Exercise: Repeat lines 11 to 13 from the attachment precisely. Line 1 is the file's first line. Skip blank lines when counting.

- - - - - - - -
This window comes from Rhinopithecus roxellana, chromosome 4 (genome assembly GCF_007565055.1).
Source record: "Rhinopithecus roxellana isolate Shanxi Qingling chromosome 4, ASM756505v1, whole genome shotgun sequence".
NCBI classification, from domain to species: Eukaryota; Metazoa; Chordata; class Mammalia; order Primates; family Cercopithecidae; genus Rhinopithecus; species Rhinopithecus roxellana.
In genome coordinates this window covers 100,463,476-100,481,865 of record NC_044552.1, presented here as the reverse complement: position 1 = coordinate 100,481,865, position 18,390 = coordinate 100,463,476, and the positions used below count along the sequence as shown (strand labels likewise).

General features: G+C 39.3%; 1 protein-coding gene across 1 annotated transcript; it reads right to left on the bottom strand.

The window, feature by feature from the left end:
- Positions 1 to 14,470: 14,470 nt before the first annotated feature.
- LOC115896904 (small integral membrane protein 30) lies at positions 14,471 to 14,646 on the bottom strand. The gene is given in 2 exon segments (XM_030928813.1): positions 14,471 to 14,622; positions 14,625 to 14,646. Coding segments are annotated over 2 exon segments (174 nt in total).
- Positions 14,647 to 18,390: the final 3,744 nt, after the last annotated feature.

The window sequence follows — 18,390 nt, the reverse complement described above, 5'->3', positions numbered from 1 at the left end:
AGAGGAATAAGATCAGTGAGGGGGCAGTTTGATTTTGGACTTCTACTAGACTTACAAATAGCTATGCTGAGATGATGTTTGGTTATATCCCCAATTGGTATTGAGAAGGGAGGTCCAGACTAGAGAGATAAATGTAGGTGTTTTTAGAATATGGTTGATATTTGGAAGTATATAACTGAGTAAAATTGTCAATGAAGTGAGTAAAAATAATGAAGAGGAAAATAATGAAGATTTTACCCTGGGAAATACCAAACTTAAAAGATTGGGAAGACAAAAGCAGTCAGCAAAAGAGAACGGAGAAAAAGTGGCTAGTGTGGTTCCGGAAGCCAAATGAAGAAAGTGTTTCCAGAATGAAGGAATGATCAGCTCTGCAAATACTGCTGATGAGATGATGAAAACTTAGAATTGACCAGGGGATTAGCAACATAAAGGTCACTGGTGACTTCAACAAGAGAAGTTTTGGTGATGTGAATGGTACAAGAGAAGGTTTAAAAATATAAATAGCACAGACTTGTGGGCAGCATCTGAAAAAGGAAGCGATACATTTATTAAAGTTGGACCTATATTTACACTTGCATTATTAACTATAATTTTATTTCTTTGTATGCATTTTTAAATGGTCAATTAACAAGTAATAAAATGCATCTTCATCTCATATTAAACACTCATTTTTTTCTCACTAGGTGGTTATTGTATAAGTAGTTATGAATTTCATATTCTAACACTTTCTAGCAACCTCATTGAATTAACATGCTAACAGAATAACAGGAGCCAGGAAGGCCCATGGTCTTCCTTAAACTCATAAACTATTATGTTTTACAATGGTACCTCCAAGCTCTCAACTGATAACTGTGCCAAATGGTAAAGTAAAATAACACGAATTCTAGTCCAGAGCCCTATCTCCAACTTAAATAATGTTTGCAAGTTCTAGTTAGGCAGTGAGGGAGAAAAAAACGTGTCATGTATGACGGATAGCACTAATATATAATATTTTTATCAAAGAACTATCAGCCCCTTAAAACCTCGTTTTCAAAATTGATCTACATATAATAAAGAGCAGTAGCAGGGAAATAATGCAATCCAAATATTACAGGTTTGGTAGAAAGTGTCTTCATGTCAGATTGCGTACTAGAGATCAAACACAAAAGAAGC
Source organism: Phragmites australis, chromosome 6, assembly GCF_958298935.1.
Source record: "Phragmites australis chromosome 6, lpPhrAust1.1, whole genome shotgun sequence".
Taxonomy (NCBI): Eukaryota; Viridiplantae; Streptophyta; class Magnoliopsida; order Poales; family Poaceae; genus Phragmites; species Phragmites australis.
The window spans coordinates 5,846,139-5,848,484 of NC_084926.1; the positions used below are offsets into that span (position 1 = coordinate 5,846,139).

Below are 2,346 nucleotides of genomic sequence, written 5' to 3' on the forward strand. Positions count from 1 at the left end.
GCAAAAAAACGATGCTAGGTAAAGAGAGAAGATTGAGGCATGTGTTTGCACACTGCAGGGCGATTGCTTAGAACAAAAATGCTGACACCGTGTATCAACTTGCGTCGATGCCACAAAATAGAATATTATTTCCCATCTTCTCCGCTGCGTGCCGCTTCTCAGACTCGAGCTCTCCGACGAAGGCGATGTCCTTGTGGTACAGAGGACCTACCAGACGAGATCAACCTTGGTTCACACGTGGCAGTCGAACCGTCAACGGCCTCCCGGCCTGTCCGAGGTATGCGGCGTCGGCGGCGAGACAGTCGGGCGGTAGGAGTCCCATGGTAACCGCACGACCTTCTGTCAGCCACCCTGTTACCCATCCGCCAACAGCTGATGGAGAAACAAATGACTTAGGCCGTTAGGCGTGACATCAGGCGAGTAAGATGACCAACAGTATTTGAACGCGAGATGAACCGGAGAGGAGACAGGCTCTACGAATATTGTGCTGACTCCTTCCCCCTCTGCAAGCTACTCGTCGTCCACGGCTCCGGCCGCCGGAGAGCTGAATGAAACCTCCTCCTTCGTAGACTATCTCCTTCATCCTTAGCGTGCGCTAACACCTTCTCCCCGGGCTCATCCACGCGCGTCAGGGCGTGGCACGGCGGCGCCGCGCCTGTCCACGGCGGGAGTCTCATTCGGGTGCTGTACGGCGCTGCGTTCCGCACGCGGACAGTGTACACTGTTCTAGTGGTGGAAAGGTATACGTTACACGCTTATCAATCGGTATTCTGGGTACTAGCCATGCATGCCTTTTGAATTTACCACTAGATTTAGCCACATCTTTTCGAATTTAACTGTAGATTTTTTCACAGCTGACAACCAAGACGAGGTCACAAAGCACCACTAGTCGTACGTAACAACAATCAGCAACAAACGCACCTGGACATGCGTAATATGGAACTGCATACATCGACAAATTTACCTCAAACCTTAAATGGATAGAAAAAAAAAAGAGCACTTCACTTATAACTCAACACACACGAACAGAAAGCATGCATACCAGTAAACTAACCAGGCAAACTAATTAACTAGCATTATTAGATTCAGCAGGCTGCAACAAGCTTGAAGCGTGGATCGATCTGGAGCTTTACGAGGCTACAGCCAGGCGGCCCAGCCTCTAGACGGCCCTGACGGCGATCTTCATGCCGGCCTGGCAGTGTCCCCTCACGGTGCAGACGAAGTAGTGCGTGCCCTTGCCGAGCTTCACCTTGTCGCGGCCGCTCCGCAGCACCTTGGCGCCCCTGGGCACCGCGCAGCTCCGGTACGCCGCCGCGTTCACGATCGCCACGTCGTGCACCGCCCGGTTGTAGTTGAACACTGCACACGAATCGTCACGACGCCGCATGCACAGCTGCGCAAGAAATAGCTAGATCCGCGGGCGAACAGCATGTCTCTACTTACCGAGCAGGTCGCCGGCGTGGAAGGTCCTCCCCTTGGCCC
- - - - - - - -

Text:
AGAGGAATAAGATCAGTGAGGGGGCAGTTTGATTTTGGACTTCTACTAGACTTACAAATAGCTATGCTGAGATGATGTTTGGTTATATCCCCAATTGGTATTGAGAAGGGAGGTCCAGACTAGAGAGATAAATGTAGGTGTTTTTAGAATATGGTTGATATTTGGAAGTATATAACTGAGTAAAATTGTCAATGAAGTGAGTAAAAATAATGAAGAGGAAAATAATGAAGATTTTACCCTGGGAAATACCAAACTTAAAAGATTGGGAAGACAAAAGCAGTCAGCAAAAGAGAACGGAGAAAAAGTGGCTAGTGTGGTTCCGGAAGCCAAATGAAGAAAGTGTTTCCAGAATGAAGGAATGATCAGCTCTGCAAATACTGCTGATGAGATGATGAAAACTTAGAATTGACCAGGGGATTAGCAACATAAAGGTCACTGGTGACTTCAACAAGAGAAGTTTTGGTGATGTGAATGGTACAAGAGAAGGTTTAAAAATATAAATAGCACAGACTTGTGGGCAGCATCTGAAAAAGGAAGCGATACATTTATTAAAGTTGGACCTATATTTACACTTGCATTATTAACTATAATTTTATTTCTTTGTATGCATTTTTAAATGGTCAATTAACAAGTAATAAAATGCATCTTCATCTCATATTAAACACTCATTTTTTTCTCACTAGGTGGTTATTGTATAAGTAGTTATGAATTTCATATTCTAACACTTTCTAGCAACCTCATTGAATTAACATGCTAACAGAATAACAGGAGCCAGGAAGGCCCATGGTCTTCCTTAAACTCATAAACTATTATGTTTTACAATGGTACCTCCAAGCTCTCAACTGATAACTGTGCCAAATGGTAAAGTAAAATAACACGAATTCTAGTCCAGAGCCCTATCTCCAACTTAAATAATGTTTGCAAGTTCTAGTTAGGCAGTGAGGGAGAAAAAAACGTGTCATGTATGACGGATAGCACTAATATATAATATTTTTATCAAAGAACTATCAGCCCCTTAAAACCTCGTTTTCAAAATTGATCTACATATAATAAAGAGCAGTAGCAGGGAAATAATGCAATCCAAATATTACAGGTTTGGTAGAAAGTGTCTTCATGTCAGATTGCGTACTAGAGATCAAACACAAAAGAAGC
Source organism: Phragmites australis, chromosome 6, assembly GCF_958298935.1.
Source record: "Phragmites australis chromosome 6, lpPhrAust1.1, whole genome shotgun sequence".